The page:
Yet in 2017–18, American universities sustained a 6.6 percent drop in new enrollments by foreign students, continuing a trend that began in 2015–16 and causing much handwringing in higher-education circles and the media. In covering the dwindling enrollment, the Wall Street Journal quoted a college-recruitment specialist as saying that foreign “students are not feeling welcome” in some states, while the Washington Post cited “questions about whether President Trump’s nationalist rhetoric and policies have undercut overseas demand for U.S. higher education.”
Is the United States losing its edge as the go-to place for study abroad?
A first glance at the numbers might suggest so, but a closer look discloses that while growth in the international-student market has slowed, the total numbers are trending upward. In 2018, the number of foreign students studying here attained a new high, exceeding one million for the third year running, according to the Institute of International Education. Furthermore, the country has experienced, and recovered from, growth-rate dips in the past.
For colleges and universities, “internationalization”—defined, for our purposes, as the recruiting and welcoming of foreign students—brings many benefits. Students from around the globe contribute diverse perspectives and cultural values to campus life. They also enrich the academic institution and the local economy through their spending on tuition, living expenses, and travel. For research institutions, the contributions of talented scientists and engineers in training are enormous. Thus, leaders in the higher-education sector have good reason to want to recruit these students. And they know they face strong competition for them from other English-speaking countries, such as Canada, the United Kingdom, and Australia.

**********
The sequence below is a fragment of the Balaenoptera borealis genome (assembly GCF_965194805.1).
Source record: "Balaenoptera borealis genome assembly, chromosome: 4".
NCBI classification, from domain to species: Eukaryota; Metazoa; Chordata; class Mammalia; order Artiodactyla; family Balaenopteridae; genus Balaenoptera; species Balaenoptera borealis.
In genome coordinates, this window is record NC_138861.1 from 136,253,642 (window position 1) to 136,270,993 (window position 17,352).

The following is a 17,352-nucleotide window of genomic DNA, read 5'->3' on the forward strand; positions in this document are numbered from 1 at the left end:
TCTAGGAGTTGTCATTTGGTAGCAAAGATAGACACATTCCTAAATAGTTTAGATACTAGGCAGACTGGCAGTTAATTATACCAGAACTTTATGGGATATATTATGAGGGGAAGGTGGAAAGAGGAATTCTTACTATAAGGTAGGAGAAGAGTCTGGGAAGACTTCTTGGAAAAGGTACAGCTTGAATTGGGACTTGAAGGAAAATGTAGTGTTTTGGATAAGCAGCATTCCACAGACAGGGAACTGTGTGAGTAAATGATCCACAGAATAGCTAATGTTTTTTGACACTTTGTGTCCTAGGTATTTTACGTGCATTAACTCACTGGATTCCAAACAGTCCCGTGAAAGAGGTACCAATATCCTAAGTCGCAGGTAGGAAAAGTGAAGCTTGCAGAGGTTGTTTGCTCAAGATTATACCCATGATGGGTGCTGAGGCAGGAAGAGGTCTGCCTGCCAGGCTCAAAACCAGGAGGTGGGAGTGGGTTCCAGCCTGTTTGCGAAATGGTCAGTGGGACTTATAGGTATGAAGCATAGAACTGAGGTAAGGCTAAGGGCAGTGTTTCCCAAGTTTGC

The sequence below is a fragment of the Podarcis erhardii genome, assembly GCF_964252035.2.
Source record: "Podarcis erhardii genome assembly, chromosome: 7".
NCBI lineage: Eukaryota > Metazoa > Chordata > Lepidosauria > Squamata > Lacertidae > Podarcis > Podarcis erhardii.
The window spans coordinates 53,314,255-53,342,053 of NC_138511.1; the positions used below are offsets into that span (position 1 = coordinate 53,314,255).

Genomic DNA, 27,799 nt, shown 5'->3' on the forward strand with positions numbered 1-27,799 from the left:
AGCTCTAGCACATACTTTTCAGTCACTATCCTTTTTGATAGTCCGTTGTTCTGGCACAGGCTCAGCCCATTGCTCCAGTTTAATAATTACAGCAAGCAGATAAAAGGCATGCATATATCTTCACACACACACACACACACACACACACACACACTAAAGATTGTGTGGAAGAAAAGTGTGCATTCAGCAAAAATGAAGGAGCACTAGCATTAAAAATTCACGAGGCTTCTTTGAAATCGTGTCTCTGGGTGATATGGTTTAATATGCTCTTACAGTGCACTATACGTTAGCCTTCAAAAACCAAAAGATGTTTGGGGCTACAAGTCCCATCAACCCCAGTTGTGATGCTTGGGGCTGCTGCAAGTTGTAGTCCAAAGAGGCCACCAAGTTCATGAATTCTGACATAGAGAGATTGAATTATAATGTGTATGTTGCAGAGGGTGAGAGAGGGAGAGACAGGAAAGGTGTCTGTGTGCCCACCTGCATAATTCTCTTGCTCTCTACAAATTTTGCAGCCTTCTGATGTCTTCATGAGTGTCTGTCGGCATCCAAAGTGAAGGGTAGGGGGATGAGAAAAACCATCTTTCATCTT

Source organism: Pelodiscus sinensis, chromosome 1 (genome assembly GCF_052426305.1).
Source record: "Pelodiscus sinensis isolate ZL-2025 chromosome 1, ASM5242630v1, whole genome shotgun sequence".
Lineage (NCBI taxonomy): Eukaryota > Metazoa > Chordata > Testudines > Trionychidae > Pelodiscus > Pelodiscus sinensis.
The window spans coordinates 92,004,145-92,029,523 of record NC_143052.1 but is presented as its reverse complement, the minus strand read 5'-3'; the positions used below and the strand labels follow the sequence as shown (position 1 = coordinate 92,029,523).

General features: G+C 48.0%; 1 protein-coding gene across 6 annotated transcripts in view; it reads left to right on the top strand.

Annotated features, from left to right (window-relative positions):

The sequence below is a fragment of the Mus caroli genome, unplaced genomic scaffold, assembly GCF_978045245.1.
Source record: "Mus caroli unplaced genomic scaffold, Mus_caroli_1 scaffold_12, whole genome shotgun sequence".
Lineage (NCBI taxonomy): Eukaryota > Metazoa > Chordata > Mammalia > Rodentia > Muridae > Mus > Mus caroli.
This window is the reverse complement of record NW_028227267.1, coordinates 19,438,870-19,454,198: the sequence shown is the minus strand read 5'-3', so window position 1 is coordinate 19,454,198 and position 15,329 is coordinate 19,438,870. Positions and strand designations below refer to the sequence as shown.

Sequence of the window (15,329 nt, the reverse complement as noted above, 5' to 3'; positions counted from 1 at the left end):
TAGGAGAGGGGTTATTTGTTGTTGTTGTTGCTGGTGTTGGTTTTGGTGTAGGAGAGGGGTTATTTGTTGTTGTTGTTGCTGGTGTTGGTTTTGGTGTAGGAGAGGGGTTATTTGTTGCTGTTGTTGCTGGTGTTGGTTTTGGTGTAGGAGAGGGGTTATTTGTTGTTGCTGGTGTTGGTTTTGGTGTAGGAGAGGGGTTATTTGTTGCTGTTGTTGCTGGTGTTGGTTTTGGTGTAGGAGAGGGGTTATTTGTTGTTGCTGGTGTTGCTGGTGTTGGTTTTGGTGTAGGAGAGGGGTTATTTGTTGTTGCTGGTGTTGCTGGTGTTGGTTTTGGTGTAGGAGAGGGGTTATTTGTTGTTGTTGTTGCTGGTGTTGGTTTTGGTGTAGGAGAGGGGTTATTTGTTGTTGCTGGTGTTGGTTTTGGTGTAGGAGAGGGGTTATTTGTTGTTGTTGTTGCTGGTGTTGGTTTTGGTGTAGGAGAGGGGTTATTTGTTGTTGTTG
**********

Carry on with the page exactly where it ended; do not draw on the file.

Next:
It’s important to underline the distinctions between the two kinds of internationalization. Universities seek to attract top graduate students for their talent, but they pursue fee-paying students, many of them undergraduates, for a very different reason: to bring in revenue. As it happens, the recent decline in enrollment is not evenly distributed between these two categories.
Talent acquisition involves selecting the best students from around the world, mainly at the doctoral level, to work with professors at research institutions. American universities have excelled at this type of internationalization over the past six decades, largely because graduate students seek the unparalleled academic opportunities our institutions have to offer. The chance to work with the world’s top professors in some of the best-equipped academic laboratories has made the United States a magnet for up-and-coming scientists of promise.
This acquisition of top-notch talent, however, costs money—and lots of it. American universities waive tuition fees for these top graduate students and pay them healthy stipends. They do this because it is a good investment: it is no exaggeration to say that the American academic research enterprise, particularly in engineering, computer science, and pharmaceutical sciences, would be impossible to maintain without the labor of foreign doctoral students. When those students manage to stay in the United States—as professors, entrepreneurs, or simply highly skilled workers—they also make substantial contributions, economic and otherwise, to their communities and the country.